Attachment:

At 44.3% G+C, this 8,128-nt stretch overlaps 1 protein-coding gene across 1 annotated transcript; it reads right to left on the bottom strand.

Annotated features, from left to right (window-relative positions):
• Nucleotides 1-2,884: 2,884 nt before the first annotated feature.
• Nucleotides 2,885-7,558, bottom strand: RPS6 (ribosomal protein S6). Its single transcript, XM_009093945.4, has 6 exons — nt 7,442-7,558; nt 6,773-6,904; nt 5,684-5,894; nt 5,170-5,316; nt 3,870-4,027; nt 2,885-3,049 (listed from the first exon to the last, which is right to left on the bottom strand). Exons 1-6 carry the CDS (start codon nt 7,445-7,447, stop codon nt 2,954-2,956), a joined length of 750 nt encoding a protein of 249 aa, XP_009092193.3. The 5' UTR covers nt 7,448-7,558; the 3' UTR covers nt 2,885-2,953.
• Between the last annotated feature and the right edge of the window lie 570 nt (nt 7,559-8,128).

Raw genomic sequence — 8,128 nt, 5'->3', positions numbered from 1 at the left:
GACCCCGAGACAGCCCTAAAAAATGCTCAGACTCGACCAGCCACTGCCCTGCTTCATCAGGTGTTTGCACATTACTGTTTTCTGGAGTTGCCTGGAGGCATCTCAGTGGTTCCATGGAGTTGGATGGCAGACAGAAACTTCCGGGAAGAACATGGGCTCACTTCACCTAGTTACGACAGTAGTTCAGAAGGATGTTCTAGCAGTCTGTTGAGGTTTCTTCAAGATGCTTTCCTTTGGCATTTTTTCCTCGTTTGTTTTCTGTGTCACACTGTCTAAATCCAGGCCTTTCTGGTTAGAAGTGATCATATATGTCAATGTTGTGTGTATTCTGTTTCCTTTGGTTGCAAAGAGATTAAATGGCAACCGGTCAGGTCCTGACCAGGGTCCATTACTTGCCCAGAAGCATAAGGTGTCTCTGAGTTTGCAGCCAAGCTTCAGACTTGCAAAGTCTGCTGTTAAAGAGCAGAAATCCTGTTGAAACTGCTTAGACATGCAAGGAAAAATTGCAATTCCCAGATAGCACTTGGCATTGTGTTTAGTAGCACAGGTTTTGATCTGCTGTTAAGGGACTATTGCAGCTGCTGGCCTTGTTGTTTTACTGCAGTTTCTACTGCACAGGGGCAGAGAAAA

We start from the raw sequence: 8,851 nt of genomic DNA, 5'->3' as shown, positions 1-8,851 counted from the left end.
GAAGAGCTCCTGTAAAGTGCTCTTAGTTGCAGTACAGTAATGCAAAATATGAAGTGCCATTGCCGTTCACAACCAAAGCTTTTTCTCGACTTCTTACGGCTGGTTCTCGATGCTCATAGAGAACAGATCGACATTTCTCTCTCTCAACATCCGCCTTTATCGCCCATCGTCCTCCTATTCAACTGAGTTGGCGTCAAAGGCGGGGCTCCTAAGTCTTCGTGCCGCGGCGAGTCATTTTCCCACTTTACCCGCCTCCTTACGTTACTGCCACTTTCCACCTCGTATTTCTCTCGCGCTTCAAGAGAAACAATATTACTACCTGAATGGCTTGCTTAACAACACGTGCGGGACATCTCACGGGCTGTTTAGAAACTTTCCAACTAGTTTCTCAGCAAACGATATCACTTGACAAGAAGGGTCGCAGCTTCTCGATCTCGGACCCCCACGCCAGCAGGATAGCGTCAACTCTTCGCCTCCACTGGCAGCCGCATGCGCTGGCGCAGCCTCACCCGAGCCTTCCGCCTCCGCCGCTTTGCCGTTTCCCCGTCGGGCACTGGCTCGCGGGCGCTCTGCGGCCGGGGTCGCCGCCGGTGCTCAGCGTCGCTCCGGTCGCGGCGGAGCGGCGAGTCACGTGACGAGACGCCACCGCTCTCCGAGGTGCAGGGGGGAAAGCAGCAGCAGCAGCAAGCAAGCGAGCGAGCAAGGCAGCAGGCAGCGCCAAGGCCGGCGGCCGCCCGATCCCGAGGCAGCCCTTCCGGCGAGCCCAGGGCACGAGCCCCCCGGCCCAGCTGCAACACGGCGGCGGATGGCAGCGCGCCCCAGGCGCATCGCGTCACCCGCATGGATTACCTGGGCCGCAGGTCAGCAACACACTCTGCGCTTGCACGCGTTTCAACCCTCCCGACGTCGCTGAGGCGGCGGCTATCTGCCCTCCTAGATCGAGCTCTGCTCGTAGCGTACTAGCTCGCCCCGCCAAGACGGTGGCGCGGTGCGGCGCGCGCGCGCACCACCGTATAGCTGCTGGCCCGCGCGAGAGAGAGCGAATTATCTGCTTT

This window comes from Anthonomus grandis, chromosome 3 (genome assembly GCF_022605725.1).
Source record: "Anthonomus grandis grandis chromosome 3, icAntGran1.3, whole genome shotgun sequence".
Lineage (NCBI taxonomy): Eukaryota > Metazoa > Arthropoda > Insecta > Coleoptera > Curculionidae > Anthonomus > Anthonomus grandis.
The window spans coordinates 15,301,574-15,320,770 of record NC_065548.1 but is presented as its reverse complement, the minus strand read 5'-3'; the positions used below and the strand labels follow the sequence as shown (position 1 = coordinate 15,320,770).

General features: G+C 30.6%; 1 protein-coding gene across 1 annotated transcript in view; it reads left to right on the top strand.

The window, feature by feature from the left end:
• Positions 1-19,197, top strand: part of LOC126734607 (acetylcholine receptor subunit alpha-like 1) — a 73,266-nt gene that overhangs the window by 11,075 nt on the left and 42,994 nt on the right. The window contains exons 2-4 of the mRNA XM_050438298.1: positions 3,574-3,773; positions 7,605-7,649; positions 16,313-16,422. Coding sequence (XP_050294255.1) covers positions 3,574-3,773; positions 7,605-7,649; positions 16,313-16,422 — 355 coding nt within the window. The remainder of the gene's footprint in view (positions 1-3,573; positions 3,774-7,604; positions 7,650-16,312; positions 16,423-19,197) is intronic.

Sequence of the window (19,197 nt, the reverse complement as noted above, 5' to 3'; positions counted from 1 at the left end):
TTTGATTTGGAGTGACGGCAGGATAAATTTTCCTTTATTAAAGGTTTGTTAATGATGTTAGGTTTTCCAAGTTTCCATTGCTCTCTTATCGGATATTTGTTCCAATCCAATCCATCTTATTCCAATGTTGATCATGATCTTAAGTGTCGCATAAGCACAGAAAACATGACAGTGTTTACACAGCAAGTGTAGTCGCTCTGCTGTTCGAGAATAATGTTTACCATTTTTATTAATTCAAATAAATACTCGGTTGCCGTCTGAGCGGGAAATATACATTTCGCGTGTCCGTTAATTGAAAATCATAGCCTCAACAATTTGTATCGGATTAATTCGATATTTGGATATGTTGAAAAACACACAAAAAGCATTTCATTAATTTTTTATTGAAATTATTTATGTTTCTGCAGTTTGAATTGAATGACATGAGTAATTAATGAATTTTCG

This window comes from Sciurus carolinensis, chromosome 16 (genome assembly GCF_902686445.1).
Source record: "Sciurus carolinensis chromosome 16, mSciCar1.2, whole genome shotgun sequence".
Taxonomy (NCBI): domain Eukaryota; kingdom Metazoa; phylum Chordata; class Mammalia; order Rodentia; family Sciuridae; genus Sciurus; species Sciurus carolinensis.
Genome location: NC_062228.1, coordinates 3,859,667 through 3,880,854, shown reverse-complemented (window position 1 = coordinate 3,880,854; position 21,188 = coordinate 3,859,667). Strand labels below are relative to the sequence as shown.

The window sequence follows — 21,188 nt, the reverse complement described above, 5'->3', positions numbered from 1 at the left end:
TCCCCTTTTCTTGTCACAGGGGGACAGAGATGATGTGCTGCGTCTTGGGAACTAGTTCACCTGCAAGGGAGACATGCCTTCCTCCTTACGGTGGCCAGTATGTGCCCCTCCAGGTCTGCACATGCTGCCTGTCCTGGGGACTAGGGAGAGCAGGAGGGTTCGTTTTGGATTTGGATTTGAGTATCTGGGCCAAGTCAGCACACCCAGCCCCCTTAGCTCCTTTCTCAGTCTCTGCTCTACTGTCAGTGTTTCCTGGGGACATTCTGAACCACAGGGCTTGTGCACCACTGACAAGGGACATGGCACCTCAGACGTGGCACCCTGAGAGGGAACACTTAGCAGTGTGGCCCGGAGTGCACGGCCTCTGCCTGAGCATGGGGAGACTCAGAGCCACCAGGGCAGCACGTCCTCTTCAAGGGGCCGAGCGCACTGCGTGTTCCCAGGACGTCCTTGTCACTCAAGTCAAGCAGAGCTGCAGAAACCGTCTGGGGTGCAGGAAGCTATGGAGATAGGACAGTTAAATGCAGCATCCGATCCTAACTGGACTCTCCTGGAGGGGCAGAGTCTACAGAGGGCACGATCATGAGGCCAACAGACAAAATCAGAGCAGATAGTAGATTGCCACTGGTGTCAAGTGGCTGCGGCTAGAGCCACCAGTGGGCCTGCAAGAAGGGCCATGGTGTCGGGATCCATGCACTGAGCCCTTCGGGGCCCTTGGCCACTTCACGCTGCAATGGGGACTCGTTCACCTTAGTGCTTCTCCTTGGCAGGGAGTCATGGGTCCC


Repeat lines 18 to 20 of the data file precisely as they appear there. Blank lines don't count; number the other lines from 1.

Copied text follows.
TTTGATTTGGAGTGACGGCAGGATAAATTTTCCTTTATTAAAGGTTTGTTAATGATGTTAGGTTTTCCAAGTTTCCATTGCTCTCTTATCGGATATTTGTTCCAATCCAATCCATCTTATTCCAATGTTGATCATGATCTTAAGTGTCGCATAAGCACAGAAAACATGACAGTGTTTACACAGCAAGTGTAGTCGCTCTGCTGTTCGAGAATAATGTTTACCATTTTTATTAATTCAAATAAATACTCGGTTGCCGTCTGAGCGGGAAATATACATTTCGCGTGTCCGTTAATTGAAAATCATAGCCTCAACAATTTGTATCGGATTAATTCGATATTTGGATATGTTGAAAAACACACAAAAAGCATTTCATTAATTTTTTATTGAAATTATTTATGTTTCTGCAGTTTGAATTGAATGACATGAGTAATTAATGAATTTTCG

This window comes from Sciurus carolinensis, chromosome 16 (genome assembly GCF_902686445.1).
Source record: "Sciurus carolinensis chromosome 16, mSciCar1.2, whole genome shotgun sequence".